Color fastness, also known as color fastness, color fastness. Refers to the resistance of the color of textiles to various effects during processing and use.
The fastness rating is based on the discoloration of the sample and the staining of the undyed backing fabric. Textile color fastness testing is a routine testing item in the intrinsic quality testing of textiles.
Textiles will be subjected to various external effects such as light, washing, ironing, perspiration, friction and chemicals during their use. Some printed and dyed textiles are also subjected to special finishing processes, such as resin finishing, flame retardant finishing, sand washing, grinding. wool, etc., which requires the color and luster of printed and dyed textiles to maintain a certain fastness.
Color fastness is referred to as color fastness; the color of colored fibers, fabrics or other coloring matters is subject to the resistance to various corrosion effects such as sunlight, washing, friction, and perspiration during processing and use.
For the rating of color abundance, except for the fastness to light, which is R-level, the others are 5-level. The higher the grade, the better the color fastness. There are two kinds of leather measurement methods: fading (the color change of the leather itself) and staining l contamination of the contact.
The fading test is the color difference between the leather sample and the untreated test sample after the leather sample is treated according to the specified conditions, and is compared and graded with a standard gray sample card. The staining test is to touch the sample with the standard white cloth according to the specified conditions, and the degree of color transfer and staining of the white cloth by the sample is determined.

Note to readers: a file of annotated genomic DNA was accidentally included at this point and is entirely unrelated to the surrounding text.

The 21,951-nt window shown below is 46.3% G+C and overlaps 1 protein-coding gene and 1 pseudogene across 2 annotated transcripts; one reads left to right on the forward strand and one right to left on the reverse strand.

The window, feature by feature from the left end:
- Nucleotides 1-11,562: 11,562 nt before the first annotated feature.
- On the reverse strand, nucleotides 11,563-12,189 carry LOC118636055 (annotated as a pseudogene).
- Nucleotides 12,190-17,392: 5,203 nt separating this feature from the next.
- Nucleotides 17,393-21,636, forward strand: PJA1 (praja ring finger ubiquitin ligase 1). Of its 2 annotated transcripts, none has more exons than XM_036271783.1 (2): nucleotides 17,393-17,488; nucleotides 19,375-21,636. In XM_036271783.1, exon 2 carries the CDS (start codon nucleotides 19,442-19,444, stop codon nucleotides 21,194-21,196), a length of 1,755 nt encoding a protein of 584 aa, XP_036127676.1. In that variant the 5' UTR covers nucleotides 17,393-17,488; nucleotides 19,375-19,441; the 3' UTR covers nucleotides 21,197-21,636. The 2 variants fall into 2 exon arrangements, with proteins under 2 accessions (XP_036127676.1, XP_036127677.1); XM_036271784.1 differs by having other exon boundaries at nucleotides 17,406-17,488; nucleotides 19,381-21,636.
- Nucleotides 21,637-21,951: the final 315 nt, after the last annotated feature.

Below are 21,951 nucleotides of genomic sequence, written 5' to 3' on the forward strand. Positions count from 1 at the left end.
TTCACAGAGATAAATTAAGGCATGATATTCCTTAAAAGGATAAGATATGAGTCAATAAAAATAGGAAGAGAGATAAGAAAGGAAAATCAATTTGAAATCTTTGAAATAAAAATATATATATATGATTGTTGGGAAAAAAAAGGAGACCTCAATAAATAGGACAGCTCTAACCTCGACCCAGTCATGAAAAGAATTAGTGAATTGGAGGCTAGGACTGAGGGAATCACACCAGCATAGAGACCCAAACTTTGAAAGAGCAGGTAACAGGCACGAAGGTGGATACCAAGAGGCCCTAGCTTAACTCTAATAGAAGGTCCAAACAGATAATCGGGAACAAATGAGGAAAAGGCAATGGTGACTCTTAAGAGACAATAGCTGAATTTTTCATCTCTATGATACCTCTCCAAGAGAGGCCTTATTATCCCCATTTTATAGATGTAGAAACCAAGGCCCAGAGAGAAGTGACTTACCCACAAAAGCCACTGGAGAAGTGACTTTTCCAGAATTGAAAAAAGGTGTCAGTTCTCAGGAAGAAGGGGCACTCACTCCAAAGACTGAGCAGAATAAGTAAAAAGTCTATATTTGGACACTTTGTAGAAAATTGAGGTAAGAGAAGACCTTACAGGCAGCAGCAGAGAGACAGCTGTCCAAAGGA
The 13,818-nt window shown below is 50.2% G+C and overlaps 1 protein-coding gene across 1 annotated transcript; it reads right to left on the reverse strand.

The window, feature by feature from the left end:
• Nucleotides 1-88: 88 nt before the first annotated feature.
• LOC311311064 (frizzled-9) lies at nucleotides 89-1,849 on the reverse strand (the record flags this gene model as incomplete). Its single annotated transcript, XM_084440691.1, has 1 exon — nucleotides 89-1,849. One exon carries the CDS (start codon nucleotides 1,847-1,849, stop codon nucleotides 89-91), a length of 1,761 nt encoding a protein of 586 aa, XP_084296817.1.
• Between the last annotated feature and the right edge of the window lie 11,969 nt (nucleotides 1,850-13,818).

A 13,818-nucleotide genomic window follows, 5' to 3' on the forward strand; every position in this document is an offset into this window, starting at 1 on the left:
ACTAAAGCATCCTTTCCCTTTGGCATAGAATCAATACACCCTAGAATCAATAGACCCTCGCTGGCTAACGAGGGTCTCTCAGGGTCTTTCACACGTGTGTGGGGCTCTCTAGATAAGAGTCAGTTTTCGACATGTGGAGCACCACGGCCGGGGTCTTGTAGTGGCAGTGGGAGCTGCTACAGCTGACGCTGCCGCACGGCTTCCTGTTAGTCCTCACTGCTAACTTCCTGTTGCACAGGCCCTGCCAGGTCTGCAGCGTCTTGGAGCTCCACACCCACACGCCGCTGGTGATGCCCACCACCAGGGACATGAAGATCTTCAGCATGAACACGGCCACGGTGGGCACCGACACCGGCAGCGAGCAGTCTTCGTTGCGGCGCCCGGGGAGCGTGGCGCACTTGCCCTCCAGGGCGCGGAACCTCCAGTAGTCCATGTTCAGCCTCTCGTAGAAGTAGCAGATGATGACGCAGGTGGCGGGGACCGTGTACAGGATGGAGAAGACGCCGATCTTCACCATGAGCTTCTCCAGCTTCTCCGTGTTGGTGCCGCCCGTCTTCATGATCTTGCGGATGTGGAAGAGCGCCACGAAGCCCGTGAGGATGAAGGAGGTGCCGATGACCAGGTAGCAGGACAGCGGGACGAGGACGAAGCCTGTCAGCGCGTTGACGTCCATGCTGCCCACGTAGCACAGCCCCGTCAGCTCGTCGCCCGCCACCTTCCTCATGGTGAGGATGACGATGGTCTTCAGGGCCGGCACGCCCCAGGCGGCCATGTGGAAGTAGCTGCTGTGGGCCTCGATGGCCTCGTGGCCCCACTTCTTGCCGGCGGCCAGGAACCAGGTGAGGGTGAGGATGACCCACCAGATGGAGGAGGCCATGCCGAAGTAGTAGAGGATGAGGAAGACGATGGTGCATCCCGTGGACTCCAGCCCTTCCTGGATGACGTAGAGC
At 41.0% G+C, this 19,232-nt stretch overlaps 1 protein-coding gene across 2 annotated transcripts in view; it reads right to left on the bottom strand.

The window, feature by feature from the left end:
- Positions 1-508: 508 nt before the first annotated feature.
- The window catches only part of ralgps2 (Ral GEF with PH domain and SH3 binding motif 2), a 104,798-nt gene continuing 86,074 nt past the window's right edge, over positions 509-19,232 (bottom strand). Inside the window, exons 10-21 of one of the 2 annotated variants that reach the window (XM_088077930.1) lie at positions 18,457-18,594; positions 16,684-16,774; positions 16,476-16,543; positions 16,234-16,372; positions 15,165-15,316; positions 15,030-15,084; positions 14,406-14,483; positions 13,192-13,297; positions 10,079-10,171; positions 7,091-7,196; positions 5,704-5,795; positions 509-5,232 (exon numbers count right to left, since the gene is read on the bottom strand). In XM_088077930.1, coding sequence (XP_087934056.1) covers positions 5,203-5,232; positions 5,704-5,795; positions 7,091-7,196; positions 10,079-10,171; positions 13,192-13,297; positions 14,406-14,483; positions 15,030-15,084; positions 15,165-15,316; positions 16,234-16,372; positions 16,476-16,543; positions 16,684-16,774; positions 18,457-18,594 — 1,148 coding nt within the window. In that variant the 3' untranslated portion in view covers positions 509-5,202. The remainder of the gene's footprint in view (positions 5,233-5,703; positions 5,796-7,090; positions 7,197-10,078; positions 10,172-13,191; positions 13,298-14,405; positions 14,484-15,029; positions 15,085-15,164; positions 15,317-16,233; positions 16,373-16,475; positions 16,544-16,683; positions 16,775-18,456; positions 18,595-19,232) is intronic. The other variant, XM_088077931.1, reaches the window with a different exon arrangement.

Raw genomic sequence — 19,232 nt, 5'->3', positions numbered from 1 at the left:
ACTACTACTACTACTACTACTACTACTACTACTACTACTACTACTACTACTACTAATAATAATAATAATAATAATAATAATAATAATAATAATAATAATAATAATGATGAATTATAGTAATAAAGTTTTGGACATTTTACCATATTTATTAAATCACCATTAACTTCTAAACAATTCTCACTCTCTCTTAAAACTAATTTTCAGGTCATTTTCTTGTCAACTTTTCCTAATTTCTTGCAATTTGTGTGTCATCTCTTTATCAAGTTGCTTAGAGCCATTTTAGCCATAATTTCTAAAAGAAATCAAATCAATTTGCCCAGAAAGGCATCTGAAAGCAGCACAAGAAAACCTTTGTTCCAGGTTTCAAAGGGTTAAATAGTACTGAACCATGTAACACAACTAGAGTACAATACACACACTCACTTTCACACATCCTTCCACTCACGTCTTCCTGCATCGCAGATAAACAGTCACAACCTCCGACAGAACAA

Garments composed of different colored parts sometimes migrate from one area to another during storage, usually from dark parts to light parts. This phenomenon is different from sublimation because it is at low It is carried out at sublimation temperature, and this phenomenon also occurs with non-sublimation dyes. It is mainly reflected in the migration of chemical fiber fabrics such as polyester, as well as other raw materials.
Color transfer is mainly due to two reasons: First, the transfer of dyes, especially the floating color of dispersed and reactive dyes and the dyes released from the migration in fibers, may dye the fibers on the surface of another sample; especially The dyeing of a dark color to a light color, thereby staying on the surface of another sample in a granular, embossed form. The second is that the fibers fell off under the action of friction and were transferred from one sample to another.